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What’s in your grow box?

A simple traditional setup for a wooden grow bed (concrete blocks can be substituted). For further instructions on this setup please visit:

Grow boxes are container-based gardens which can be both soil or hydroponically based. They are usually square or rectangular and can be constructed using plastic, wood, concrete blocks or you can purchase a ready-made setup.

Grow beds, also called ‘raised beds’, is a popular type of grow box. They are self-built rectangular grow boxes and they have become very prevalent due to the ease of growing vegetables and allow for better control of pest and weeds. You can grow almost any crop in grow beds by adjusting the depth of the bed when constructing it.

Traditional grow beds can be filled with soil as the growth medium and are manually watered and fertilised. They are usually not lined with any ground cover which gives more space for root growth.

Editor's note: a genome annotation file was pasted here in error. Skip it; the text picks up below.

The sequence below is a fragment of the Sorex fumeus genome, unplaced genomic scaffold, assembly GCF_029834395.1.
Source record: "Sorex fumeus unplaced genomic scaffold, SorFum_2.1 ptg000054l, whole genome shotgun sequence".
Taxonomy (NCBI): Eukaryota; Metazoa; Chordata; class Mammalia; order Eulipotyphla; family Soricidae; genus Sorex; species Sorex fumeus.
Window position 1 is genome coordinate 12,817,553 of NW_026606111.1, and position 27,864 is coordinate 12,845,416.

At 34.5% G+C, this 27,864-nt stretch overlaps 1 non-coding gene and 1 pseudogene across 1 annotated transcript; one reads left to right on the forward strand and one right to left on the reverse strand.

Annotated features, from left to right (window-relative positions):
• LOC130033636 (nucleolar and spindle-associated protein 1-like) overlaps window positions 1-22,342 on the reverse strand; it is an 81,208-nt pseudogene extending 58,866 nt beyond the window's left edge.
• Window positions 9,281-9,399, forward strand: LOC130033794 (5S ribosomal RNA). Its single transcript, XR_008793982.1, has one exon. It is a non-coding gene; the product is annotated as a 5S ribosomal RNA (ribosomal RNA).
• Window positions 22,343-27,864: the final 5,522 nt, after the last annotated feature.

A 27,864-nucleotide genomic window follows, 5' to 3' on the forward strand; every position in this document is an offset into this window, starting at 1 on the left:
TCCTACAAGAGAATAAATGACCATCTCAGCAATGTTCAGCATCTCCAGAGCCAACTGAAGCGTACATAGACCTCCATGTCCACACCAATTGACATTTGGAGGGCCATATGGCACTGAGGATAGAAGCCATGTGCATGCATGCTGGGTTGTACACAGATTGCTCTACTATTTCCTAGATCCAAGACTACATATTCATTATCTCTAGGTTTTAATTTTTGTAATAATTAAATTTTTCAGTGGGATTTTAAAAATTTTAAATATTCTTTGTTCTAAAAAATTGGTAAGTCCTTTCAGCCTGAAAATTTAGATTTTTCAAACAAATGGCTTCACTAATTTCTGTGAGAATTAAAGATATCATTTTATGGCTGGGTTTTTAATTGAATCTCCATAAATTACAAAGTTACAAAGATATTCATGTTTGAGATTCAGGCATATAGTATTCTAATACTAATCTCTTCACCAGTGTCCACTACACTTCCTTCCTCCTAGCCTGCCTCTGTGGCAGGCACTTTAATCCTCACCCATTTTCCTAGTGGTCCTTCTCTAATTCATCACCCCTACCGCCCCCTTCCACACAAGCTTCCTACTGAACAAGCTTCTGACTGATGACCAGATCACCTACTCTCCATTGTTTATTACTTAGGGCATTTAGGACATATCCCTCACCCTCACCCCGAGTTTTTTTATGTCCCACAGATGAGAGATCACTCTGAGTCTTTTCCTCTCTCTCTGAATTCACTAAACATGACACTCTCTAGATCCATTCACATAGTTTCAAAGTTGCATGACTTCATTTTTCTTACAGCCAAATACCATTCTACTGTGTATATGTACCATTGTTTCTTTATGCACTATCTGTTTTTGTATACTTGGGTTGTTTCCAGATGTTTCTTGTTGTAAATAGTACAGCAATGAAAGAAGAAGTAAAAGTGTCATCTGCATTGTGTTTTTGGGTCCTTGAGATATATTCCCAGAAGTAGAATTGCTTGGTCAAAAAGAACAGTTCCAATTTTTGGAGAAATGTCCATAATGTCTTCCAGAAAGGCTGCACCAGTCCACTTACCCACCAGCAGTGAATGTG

Hydroponic grow beds can be categorised under the drip systems. The base is lined with ground cover; the growth medium can range from coconut coir (the natural fibre from the husk of the coconut), sharp sand, or a perlite and vermiculite mixture (both of these are lightweight volcanic stones filled with air and are used in potting soils).

The surface of the bed is lined with irrigation tubing so that watering and fertigation (injection of fertilisers) can be done automatically with the use of a timer or lock-off valve connected to a small reservoir.

Grow beds can be built for commercial crop production or for households as an outdoor kitchen garden. Leafy vegetables such as lettuce, kale, patchoi and cabbage are preferentially grown however tomato, sweet pepper, melongene and other taller vegetables can be grown with a greater depth bed.

For vining crops such as cucumbers and sweet potatoes, a trellis can be designed to canopy the bed for the vines. Grow beds can even spruce up your landscape by building smaller versions for your ornamentals.

It is not advised to grow large trees (fruit trees) in your beds however dwarf hybrids (e.g. dwarf citrus plants) can be grown well.

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